I am trying to correctly write the following sentence:

Each chapter takes over where the previous chapter ended.

It sounds slightly messy and unnecessarily long and I suspect it to not be properly formulated. Is there an actual phrase in English with which you can say this properly or in a better way? (I hope the intended meaning is clear: that the chapters a chronological and if read one after another there wouldn't be "holes".)

Three questions about particular details to this example:

  1. Can I replace takes over with continues from or similar?

Each chapter continues from where the previous chapter ended.

  1. Am I correctly using the word previous or should I use former/preceding or other?

Each chapter takes over where the former chapter ended.

Each chapter takes over where the preceding chapter ended.

  1. And can I omit the words ended and where and instead use from without loosing or changing the meaning?

Each chapter takes over from the previous chapter.

  • 1
    Possible duplicate of Let's start where we stopped Feb 6 '19 at 13:30
  • 3
    Your use of previous is fine and these sentences are both grammatical, if a little stilted and over-formal. The reuse of the would "chapter" doesn't help. If you wanted something more casual, you could write, "Each chapter picks up where the previous one left off." Feb 6 '19 at 13:30
  • @CanadianYankee: Snap! Feb 6 '19 at 13:31

I'd be happy with any of your suggestions except:

Each chapter takes over where the former chapter ended.

I feel this is incorrect because "former" is used to describe something that has been replaced or superseded by something else; not things which follow one another sequentially.

There are a few different ways you could express this, such as:

Each chapter picks up where the previous chapter ended.

This means, idiomatically, that the story has been "dropped" at the end of each chapter, and then "picked up" again. This is perhaps used more for serialised stories, such as a series of books or television shows, perhaps not so much chapters of a single book which can be read sequentially without interruption.

Or, you could just say the more succinct:

The chapters are chronological.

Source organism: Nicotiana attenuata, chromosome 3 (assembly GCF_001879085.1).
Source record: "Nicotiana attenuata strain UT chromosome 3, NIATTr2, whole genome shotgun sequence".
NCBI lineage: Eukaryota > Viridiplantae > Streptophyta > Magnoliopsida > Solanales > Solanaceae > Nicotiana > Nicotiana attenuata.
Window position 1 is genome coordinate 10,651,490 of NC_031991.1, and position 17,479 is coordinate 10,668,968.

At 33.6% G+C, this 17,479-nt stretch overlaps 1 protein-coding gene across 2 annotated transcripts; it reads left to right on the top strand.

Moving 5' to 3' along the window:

(which means that all chapters follow a sequential timeline)


"Takes over" and "continues" are, in this case, reasonably interchangeable. Either could be followed by "from". I'm not sure I would say that the "from" is implicit when it isn't included; there's a certain difference in meaning, at least in theory, but in practice there is no difference in this case.

Don't use "former", because that will generally be taken to mean the previous chapter is no longer a chapter. You can say a mayor takes over from the former mayor, because the previous mayor is no longer mayor at that point (though in the future "will take over", you would say current rather than former).

You might say previous, or preceding, last, or even foregoing. 'Last' is colloquial and may be misunderstood by non-natives; it can mean either "final" or "most recent". 'Foregoing' is absolutely correct, but a slightly esoteric choice of word, so even native speakers might not get what you mean (though they could guess it reasonably from context).

You could also replace 'ended' with "left off" for a more colloquial tone. The 'continues' or 'takes over' could similarly be replaced with "picks up" as a colloquialism.

Alternatively, you could use other phrasings, describing them with an adjective such as 'chronological' or 'sequential', the former meaning that they follow in order related in some way to time, and the latter meaning that they form a sequence, on after the other. You could a shorter, simpler sentence like "one chapter follows on from another".

There are lots of options.

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